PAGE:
I feel vulnerable and weak sharing these things with you, my unseen audience, but I also feel lighter knowing others now see what dreams haunted my earliest memories.

Thursday, September 08, 2005

i took this photograph earlier this year...
Copyright © 2005 Barry G. Moses.

The Mind is a Fire to be Kindled

Fall semester began tonight for me at Whitworth College with a class called "Milestones in Education." I surmise from the introduction the class will address philosophy, history, and psychology of education throughout the ages. We began our study with a quote:

"The mind is not a vessel to be filled but a fire to be kindled." ~Plutarch.

The professor asked us to write several points in support of the quote, and several in disagreement. I actually liked what I had to say in support of the matter:

"On a neurological level, the mind very literally burns; the neurons fire and form connections and create a whole living experience. The more neurons we have firing, the more meaningful connections we form, and the richer our lives become. In contrast, apathy is the opposite of fire. It is the slow atrophy of neurological connections produced by lack of use."

We ended with a reading and discussion of Plato's cave allegory; rather than recite the allegory here, I close with the final paragraph of his writing:

"The power and capacity of learning exists in the soul already; and just as the eye was unable to turn from darkness to light without the whole body, so too the instrument of knowledge can only by the movement of the whole soul be turned from the world of becoming into that of being, and learn by degrees to endure the sight of being, and of the brightness and best of being, or in other words, of the good." ~Plato.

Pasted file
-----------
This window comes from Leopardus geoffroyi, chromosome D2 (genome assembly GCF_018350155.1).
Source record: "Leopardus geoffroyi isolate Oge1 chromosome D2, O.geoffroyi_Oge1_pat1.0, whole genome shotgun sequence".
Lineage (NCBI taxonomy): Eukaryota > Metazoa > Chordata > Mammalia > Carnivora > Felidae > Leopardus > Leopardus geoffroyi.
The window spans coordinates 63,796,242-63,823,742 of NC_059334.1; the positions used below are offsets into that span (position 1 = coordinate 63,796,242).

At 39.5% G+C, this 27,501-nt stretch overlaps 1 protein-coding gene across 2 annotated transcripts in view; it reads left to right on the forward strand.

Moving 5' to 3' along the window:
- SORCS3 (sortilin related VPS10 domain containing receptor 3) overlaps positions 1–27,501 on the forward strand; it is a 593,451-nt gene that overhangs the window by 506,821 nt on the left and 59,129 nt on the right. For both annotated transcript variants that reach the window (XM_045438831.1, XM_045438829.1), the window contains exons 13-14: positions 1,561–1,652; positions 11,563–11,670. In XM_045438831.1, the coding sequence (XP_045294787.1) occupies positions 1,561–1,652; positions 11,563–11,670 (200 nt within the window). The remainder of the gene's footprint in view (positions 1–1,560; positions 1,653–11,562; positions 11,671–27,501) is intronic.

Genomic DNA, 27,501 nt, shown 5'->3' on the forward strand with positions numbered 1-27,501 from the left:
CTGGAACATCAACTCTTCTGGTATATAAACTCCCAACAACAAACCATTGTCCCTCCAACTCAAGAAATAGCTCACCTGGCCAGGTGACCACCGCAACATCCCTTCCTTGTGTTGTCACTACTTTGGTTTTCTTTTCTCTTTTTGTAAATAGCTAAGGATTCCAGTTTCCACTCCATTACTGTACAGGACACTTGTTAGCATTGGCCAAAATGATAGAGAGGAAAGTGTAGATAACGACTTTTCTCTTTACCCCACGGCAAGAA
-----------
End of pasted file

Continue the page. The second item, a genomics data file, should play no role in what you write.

this picture nearly got me in trouble with a federal officer...
Copyright © 2005 Barry G. Moses.

i like this view of the masonic temple; the different colors, the lighting, etc...
Copyright © 2005 Barry G. Moses.

Minor Incident at the U.S. Federal Building

As an amateur photographer, I've become quite fascinated with the some of the more subtle features on my camera, and I enjoy experimenting with various levels of light. For example, I like to take repeat photographs of buildings and scenery at night using different exposure lengths. I've been sick the last few days and cooped up in my house, so I decided to go outside last night and take some time lapse pictures of several buildings downtwon. Unfortunately, my innocuous little hobby created a few minor problems.

The Federal Courthouse has an illuminated fountain...perfect subject matter for a time lapse photograph. I set up my tripod, set the timer and started photographing the water and the trees. After taking five or six shots, I noticed a federal officer approaching from across the plaza, speaking into a radio transmitter on his uniform. I suddenly realized the awkwardness of my situation: there I was, photographing a United States Federal Building at night, during a national security crisis... "What should I do?" I thought to myself. I contemplated just walking away, but reconsidered my options. I didn't want to look more suspicious than I already did. I decided to stay put and try to make pleasant conversation.